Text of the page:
As that guy in the next room yelps in pain and begs to stop, a lab-coated overseer commands the teacher to disregard the cries. And in the majority of cases, the teacher does just that, often visibly anguished but compliant nonetheless. It's a fake-out. The learner is an actor, here played by the likably whiny comedian Jim Gaffigan. But before revealing the hoax, Sarsgaard's Milgram coolly questions a subject, played by a poignantly stricken John Leguizamo.

(SOUNDBITE OF FILM, "EXPERIMENTER")

PETER SARSGAARD: (As Stanley Milgram) Why did you give him - the man in the other room, the learner - the shocks?

JOHN LEGUIZAMO: (As Taylor) Well, as you could see, I wanted to stop 'cause each time you gave him a shock, the guy hollered.

SARSGAARD: (As Stanley Milgram) Did it sound as if he was in pain?

LEGUIZAMO: (As Taylor) Yeah.

SARSGAARD: (As Stanley Milgram) Did he say he wanted you to stop the experiment?

LEGUIZAMO: (As Taylor) Yes.

SARSGAARD: (As Stanley Milgram) Did he have a right to stop the experiment?

LEGUIZAMO: (As Taylor) I don't know.

SARSGAARD: (As Stanley Milgram) Why didn't you stop at that point, when he asked you to stop?

LEGUIZAMO: (As Taylor) Why didn't I stop? Well, because - because he told me to continue.

SARSGAARD: (As Stanley Milgram) Why did you listen to that man and not the man in pain?

LEGUIZAMO: (As Taylor) Well, because I thought the experiment depended on me... And nobody told me to stop.

SARSGAARD: (As Stanley Milgram) He asked you to stop.

LEGUIZAMO: (As Taylor) That's true, but he's the, you know, the subject, shall we say?

SARSGAARD: (As Stanley Milgram) Who was the - who bore the responsibility for the fact that this man was being shocked?

LEGUIZAMO: (As Taylor) I don't know.

EDELSTEIN: Sarsgaard is an edgy, enigmatic actor. And the way he probes Leguizamo, you wonder if Milgram is a sadist, if he likes making people writhe. That's what some colleagues and newspaper editorialists wonder, too, when Milgram's study is published. Was he unethical in how he traumatized his subjects? And does he mean to say humans have no conscience? The controversy keeps him from getting tenure at Harvard and dogs him for life.

Director Michael Almereyda presents a more sympathetic view. Milgram, who was Jewish, brought fierce moral urgency to the problem of why, during the Holocaust, Germans, among others, obeyed so readily what he called malevolent authority. But he didn't believe people were inherently indifferent to others' suffering. In one scene, an immigrant from the Netherlands angrily quits the experiment because Milgram theorizes the man came from a culture with a, quote, "history of defiance."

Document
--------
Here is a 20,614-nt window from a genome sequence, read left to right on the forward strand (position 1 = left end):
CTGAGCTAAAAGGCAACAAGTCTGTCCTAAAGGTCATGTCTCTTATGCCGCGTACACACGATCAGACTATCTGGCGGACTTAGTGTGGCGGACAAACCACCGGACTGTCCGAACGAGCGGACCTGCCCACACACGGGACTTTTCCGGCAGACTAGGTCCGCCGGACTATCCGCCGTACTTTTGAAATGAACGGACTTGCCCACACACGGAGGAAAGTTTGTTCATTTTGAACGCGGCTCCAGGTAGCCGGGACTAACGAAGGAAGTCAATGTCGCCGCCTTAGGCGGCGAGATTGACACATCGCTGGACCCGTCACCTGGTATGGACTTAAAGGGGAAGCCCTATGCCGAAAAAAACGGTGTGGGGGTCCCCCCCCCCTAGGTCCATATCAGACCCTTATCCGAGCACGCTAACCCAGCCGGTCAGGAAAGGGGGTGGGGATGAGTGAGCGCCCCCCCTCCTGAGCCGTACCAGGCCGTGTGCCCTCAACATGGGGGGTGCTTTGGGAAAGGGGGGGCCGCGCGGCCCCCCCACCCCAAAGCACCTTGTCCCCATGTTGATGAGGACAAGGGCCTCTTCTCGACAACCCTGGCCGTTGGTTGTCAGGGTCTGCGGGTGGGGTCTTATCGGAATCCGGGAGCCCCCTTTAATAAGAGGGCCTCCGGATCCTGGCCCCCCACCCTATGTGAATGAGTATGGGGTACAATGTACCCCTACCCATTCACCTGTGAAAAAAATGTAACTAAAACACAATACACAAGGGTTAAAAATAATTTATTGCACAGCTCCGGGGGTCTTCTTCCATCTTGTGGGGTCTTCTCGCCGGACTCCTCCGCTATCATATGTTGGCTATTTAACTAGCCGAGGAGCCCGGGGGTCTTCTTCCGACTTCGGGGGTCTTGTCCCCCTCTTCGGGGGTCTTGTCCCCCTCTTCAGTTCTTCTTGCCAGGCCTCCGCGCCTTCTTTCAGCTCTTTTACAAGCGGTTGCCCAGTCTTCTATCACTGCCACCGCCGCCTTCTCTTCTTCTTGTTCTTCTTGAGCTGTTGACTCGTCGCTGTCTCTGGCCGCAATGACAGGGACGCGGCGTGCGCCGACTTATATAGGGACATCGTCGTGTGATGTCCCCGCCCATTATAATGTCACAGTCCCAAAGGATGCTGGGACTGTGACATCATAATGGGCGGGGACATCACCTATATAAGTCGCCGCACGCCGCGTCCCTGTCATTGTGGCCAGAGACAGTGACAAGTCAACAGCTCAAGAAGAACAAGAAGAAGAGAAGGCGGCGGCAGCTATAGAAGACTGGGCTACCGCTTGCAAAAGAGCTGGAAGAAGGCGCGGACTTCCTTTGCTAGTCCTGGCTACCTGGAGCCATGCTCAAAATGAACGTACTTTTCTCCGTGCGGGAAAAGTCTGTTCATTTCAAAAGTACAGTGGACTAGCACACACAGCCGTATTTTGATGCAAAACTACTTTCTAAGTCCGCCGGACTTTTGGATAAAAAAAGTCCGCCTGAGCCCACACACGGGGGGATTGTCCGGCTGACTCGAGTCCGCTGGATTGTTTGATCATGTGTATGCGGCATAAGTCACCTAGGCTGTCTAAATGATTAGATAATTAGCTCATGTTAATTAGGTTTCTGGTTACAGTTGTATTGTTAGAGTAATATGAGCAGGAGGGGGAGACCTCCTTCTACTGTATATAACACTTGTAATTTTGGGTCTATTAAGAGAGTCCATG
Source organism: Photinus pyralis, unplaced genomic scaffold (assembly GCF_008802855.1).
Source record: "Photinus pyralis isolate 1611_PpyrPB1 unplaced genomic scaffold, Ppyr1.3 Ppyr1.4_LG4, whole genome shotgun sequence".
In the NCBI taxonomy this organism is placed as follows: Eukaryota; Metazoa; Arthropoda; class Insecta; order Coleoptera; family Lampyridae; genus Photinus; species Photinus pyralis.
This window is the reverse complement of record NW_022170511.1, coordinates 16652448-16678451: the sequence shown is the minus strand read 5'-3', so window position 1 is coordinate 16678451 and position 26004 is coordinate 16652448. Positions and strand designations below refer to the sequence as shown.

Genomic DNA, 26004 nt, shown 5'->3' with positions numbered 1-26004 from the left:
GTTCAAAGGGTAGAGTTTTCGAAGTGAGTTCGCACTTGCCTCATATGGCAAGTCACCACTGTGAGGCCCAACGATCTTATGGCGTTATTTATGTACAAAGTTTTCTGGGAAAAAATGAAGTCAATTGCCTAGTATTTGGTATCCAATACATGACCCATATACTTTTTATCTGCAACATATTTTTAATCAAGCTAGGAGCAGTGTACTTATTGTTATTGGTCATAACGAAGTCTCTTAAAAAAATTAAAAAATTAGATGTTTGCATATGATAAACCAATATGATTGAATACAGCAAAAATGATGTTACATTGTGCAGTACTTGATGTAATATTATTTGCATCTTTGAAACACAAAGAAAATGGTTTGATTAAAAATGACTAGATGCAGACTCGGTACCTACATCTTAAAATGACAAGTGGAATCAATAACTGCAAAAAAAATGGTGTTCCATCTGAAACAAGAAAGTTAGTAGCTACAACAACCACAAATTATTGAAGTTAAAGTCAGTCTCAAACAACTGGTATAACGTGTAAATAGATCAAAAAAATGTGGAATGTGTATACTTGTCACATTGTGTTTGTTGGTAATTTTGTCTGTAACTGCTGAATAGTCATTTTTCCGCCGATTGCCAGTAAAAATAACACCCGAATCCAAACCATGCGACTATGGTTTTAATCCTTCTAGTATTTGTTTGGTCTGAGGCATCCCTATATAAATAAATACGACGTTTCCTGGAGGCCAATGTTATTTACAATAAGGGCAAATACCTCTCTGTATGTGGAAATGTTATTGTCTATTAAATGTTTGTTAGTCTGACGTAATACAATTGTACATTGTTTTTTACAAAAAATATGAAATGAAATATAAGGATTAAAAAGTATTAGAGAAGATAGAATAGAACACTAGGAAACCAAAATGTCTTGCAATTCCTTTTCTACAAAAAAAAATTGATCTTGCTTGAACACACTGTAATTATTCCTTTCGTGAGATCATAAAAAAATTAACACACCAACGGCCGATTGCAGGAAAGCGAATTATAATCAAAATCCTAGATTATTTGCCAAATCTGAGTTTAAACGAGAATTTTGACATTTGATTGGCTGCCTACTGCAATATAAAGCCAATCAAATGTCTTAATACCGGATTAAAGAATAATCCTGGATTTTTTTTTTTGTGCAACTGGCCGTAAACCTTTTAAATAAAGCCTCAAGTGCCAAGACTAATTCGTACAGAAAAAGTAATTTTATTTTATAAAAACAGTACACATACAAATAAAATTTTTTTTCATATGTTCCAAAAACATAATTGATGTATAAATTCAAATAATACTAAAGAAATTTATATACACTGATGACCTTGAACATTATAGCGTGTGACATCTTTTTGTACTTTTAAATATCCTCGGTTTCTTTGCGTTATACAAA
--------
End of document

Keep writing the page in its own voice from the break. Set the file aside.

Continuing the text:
"Experimenter" is itself experimental. Now and then, Sarsgaard looks into the camera and talks to us. He narrates snippets of historical footage. He puts his work in a social context. He smiles at his ingenuity as a master of stagecraft, a trickster, not that unlike the people who made the TV show, "Candid Camera," which Milgram is shown watching for confirmation of his theories on conformity. Some scenes take place against gorgeous, tinted photographs of train stations and Ivy League university buildings. The movie even satirizes movies once, in a scene in which Milgram watches actors play him and a colleague in a terrible TV dramatization. In another scene, Milgram walks down a busy corridor talking to the camera while an elephant follows behind. I have no idea why.

I wonder if Almereyda is mischievously goofing on the audience's acceptance of the filmmaker's authority. Huh, an elephant, OK. I'll ask him sometime. I've known Almereyda for 35 years. We were in college together. And though I try to be objective about his work, I've never stopped admiring his capacity to keep experimenting with small budgets, usually in the face of box office indifference. I especially love his modern-day Manhattan "Hamlet" with Ethan Hawke, which, despite textual cuts, does right by Shakespeare, as well as exploring what individual action even means in a corporate media-saturated state.

Weird as it is, "Experimenter" is the closest he's come to a crowd-pleaser. Sarsgaard has a delightful partner in Winona Ryder as Milgram's wife, a co-adventurer. And while the film is more diffuse in the second half, it's fun to watch Milgram, through the '70s, into the '80s, continue to muse on how suggestible people are. But if we can be puppets, he says, we also have free will. The trick is to be able to see the strings on us. "Experimenter" helps us see those strings as moviegoers and humans.

GROSS: David Edelstein is film critic for New York magazine. On the next FRESH AIR, I'll talk with Gloria Steinem. We'll look back on different periods of her life. Her new memoir is dedicated to the doctor who helped her get an abortion in England in 1957, before it was legal, except for the health of the woman. He asked that she promise two things in return.

GLORIA STEINEM: First, you will not tell anyone my name. Second, you will do what you want to do with your life.

GROSS: Well, she did what she wanted to do with her life. I hope you'll join us. I'm Terry Gross. Transcript provided by NPR, Copyright NPR.